The VOAT Sleep Apnea Treatment
Don’t just treat the symptoms of Obstructive Sleep Apnea. Snoring and sleep apnea sufferers have historically had little available in the way of treatments that deal with the causes of their condition; often sleep apnea treatment options focus on relieving the symptoms, but don’t necessarily address the root cause. One of the most common treatments for sleep apnea is CPAP, or “continuous positive airway pressure”; this treatment while effective for many, often has compliance rates of less than 40%. Non-compliance leads to ineffective treatment of the condition, and little relief for many that find CPAP cumbersome & difficult to use correctly, consistently.
The in-office VOAT procedure is very quick, and requires minimal sedation, with some procedures lasting as little as 30 seconds.
The newly patented VOAT procedure is an innovative treatment for sleep apnea that can correct the initial cause of the problem, and 80% of the patients improve.(1) Many no longer require use of CPAP at all. Those that do still require CPAP improve an average of 75%.(1)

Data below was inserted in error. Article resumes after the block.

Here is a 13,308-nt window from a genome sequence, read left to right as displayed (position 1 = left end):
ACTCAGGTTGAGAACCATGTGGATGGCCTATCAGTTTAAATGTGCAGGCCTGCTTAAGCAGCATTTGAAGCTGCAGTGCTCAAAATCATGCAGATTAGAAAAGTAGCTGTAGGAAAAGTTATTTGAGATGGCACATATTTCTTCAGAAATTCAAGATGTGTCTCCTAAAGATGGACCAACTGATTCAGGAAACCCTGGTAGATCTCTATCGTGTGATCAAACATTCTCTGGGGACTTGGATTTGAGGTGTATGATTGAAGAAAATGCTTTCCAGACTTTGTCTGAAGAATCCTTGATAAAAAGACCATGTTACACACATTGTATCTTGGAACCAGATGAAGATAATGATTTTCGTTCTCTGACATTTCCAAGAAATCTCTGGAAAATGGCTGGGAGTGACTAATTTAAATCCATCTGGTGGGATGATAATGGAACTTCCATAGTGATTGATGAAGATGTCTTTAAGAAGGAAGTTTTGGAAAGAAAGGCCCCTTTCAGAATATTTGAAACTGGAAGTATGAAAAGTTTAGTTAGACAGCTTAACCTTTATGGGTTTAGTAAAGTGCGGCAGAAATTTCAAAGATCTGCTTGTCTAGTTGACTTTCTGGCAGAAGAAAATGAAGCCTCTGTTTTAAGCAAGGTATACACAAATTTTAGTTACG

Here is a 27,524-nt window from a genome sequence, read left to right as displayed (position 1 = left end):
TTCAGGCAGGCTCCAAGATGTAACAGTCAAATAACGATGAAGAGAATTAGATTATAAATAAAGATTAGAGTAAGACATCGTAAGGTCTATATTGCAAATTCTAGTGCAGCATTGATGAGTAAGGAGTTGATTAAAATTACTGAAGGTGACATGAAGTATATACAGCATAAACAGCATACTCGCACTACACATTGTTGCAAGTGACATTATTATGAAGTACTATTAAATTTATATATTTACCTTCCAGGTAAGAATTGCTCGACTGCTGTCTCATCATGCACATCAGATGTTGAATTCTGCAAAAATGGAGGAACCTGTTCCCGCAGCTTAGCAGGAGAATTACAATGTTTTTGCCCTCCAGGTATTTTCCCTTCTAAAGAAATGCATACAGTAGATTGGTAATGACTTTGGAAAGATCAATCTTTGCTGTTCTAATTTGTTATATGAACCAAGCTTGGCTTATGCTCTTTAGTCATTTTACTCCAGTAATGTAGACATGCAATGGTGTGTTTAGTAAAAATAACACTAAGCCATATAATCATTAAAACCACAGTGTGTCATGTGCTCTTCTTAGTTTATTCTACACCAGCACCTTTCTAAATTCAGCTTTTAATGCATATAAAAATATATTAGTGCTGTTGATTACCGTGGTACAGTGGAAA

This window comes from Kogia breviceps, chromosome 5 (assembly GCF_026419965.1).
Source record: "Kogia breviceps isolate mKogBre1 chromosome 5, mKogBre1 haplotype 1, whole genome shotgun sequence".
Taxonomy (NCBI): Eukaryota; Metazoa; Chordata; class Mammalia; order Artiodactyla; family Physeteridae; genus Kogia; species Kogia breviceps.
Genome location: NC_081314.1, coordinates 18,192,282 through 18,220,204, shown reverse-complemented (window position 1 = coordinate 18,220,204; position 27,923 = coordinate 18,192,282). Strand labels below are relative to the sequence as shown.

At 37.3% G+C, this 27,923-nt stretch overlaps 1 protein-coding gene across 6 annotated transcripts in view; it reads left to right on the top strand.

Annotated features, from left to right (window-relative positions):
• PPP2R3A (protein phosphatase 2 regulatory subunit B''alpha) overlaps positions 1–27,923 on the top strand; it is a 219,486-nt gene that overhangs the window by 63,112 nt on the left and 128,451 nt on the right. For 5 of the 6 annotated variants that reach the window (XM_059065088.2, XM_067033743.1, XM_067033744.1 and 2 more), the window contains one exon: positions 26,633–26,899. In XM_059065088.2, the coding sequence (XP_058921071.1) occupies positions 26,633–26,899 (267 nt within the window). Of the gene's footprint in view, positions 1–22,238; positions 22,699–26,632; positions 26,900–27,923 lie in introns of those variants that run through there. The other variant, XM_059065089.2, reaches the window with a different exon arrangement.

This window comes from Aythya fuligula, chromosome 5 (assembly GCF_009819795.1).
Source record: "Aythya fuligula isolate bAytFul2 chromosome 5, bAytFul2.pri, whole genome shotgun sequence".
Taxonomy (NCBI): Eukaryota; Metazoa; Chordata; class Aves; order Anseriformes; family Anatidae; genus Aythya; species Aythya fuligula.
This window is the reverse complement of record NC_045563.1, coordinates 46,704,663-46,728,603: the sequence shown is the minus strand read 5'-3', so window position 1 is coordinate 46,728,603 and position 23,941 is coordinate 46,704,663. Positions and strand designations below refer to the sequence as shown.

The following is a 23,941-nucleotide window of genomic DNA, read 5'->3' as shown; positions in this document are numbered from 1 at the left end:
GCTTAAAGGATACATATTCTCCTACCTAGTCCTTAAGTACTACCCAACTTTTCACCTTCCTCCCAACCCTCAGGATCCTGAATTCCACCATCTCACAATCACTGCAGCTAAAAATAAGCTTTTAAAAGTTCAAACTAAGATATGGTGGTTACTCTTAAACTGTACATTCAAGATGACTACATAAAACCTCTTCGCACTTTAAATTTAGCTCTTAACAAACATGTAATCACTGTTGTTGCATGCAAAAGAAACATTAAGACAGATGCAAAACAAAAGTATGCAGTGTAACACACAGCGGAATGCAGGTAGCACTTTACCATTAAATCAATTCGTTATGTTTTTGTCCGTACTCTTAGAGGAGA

A Quick Recovery Time
The VOAT™ surgery was developed by the staff of Sleep and Sinus Centers of Georgia, with Dr. Dillard performing this minor sleep apnea surgery over 500 times. VOAT™ works by reducing the size of the base of the tongue. It is an improvement to the existing RFA treatment for sleep apnea.
Due to the ease of application and quick patient recovery times, the VOAT™ is offered in-office. Most patients even return to work the following day! Click here to hear what VOAT patients had to say after the procedure. The surgery is covered by many insurance carriers.
Return to restorative sleep today by correcting the cause of your snoring and sleep apnea with the VOAT™ procedure. Call (678) 894-0566 or fill out the web form below to schedule your appointment now!
- “Freedom from CPAP.” Simplebooklet.com. David G. Dillard, n.d. Web. 08 Apr. 2013.
- “Submucosal Ablation of the Tongue Base for OSAS.” Submucosal Ablation of the Tongue Base for OSAS. American Academy of Otolaryngology- Head and Neck Surgery, 8 Dec. 2012. Web. 29 Oct. 2013.